Life Changes: When a spouse or partner has a brain injury

Life Changes: When a spouse or partner has a brain injury

Janelle Breese Biagioni and Marilyn Lash, M.S.W.

Information and tips to help family spouses cope with feelings of loss and adjust to changes in roles when a husband or wife has a traumatic brain injury or blast injury. Explains importance of self-care and setting up a support system to cope with and relieve stress in families after TBI.

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Full Description

Discusses impact of a brain injury on the family when a husband or wife is injured. Examines changing roles and responsibilities of the non-injured spouse/partner. Shows how to activate a support system to relieve stress.

Discusses coping methods and common responses to changes in parenting, intimacy, and caregiving. Gives tips for talking with children, family, friends, and coworkers after head trauma in civilian life or combat.

Details
Item LCSP
Pages 8
Year 2007, second printing

Authors

Janelle Breese Biagioni

An author, international speaker and long-standing advocate for families and survivors of brain injury, Janelle Breese Biagioni knows first hand the stress and challenges of trying to be a parent to two children while simultaneously being a wife and primary caregiver to a husband with significant cognitive, behavioral and emotional challenges following a traumatic brain injury. Her personal experience led her to earn a Certificate in Death and Grief Studies at the Center for Loss and Life Transition in conjunction with Colorado State University. She speaks and writes frequently on bereavement and coping strategies for families affected by catastrophic injury with workshops and presentations on grief and loss at conferences and on television and radio.

Marilyn Lash, M.S.W.

She is a Founding Partner and President at Lash and Associates Publishing/Training, Inc. in Wake Forest, NC. Author of many publications on the psychosocial impact of brain injury, her writing and training emphasize coping strategies for families and practical interventions by professionals and educators in hospitals, rehabilitation, schools and community programs. Ms. Lash is on various national task forces on brain injury and editorial boards of rehabilitation journals. She is the Past Chair of the Brain Injury Association of North Carolina and current Chair of the North Carolina Statewide Advisory Council on Traumatic Brain Injury.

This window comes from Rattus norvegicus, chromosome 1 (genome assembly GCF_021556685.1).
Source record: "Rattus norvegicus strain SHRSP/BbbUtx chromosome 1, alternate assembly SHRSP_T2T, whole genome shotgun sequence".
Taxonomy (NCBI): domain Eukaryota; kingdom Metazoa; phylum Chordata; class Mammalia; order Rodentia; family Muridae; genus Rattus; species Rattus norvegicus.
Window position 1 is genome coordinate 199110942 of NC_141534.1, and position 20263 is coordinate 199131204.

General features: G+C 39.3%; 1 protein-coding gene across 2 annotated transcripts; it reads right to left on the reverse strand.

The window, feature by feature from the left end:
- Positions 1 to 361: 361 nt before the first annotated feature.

Contents

This tip card helps spouses and partners…

  • cope with feelings of loss
  • adjust to changes in roles
  • recognize importance of self-care
  • set up a support system

Impact on the Family

  • Loss is Part of Brain Injury

Importance of Self-Care

  • Tips for spouses and partners

Activating a Support System

  • Tips for talking with children, family, friends and coworkers

Parenting

  • Tips for parenting

Life Changes

  • Tips for reconnecting as a family

Intimacy

  • Tips for reclaiming intimacy

Conclusion

References

Excerpts

Sample excerpt. Preview only – please do not copy.

Impact on the Family

A brain injury affects everyone in the family. Roles and responsibilities of the non-injured spouse/partner*, and often those of their children, change very quickly. This can feel overwhelming.

Some of the changes include…

  • assisting with physical care
  • giving emotional support
  • supervising for safety
  • helping with communication
  • managing new behaviors
  • advocating for legal, medical and community services
  • supplementing, or solely providing family income
  • *For simplicity, the word spouse is used for husband or wife; unmarried partners are also included.

Having lone responsibility for managing a home, including parenting and finances, can be incredibly stressful for the non-injured spouse. Common reactions are worrying, being confused, feeling overwhelmed, upset and frightened of the future. This can lead to anxiety, stress, anger and depression.

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